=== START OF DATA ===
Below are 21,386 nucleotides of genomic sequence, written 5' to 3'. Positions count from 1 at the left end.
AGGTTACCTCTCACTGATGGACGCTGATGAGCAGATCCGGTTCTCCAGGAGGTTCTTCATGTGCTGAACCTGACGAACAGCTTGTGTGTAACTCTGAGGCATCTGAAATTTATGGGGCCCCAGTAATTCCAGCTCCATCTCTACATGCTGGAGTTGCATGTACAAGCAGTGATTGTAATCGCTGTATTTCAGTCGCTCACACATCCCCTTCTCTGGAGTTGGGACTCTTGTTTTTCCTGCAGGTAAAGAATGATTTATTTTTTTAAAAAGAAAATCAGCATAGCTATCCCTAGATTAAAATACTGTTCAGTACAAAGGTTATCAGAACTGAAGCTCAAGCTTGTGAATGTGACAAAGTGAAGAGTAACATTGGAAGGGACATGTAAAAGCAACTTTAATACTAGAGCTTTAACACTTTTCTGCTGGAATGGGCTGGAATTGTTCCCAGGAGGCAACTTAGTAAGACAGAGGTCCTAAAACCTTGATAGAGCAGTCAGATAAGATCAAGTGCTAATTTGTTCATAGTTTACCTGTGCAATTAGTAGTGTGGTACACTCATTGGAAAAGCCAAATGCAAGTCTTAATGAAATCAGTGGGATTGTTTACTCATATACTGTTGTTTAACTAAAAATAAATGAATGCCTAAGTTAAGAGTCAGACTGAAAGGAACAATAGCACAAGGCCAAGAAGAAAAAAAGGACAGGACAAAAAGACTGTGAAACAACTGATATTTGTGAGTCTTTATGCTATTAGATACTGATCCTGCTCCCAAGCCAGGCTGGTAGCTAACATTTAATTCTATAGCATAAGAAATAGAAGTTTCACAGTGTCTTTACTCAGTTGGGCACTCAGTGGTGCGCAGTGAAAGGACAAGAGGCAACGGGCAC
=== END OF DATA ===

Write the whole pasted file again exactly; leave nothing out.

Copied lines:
Below are 21,386 nucleotides of genomic sequence, written 5' to 3'. Positions count from 1 at the left end.
AGGTTACCTCTCACTGATGGACGCTGATGAGCAGATCCGGTTCTCCAGGAGGTTCTTCATGTGCTGAACCTGACGAACAGCTTGTGTGTAACTCTGAGGCATCTGAAATTTATGGGGCCCCAGTAATTCCAGCTCCATCTCTACATGCTGGAGTTGCATGTACAAGCAGTGATTGTAATCGCTGTATTTCAGTCGCTCACACATCCCCTTCTCTGGAGTTGGGACTCTTGTTTTTCCTGCAGGTAAAGAATGATTTATTTTTTTAAAAAGAAAATCAGCATAGCTATCCCTAGATTAAAATACTGTTCAGTACAAAGGTTATCAGAACTGAAGCTCAAGCTTGTGAATGTGACAAAGTGAAGAGTAACATTGGAAGGGACATGTAAAAGCAACTTTAATACTAGAGCTTTAACACTTTTCTGCTGGAATGGGCTGGAATTGTTCCCAGGAGGCAACTTAGTAAGACAGAGGTCCTAAAACCTTGATAGAGCAGTCAGATAAGATCAAGTGCTAATTTGTTCATAGTTTACCTGTGCAATTAGTAGTGTGGTACACTCATTGGAAAAGCCAAATGCAAGTCTTAATGAAATCAGTGGGATTGTTTACTCATATACTGTTGTTTAACTAAAAATAAATGAATGCCTAAGTTAAGAGTCAGACTGAAAGGAACAATAGCACAAGGCCAAGAAGAAAAAAAGGACAGGACAAAAAGACTGTGAAACAACTGATATTTGTGAGTCTTTATGCTATTAGATACTGATCCTGCTCCCAAGCCAGGCTGGTAGCTAACATTTAATTCTATAGCATAAGAAATAGAAGTTTCACAGTGTCTTTACTCAGTTGGGCACTCAGTGGTGCGCAGTGAAAGGACAAGAGGCAACGGGCAC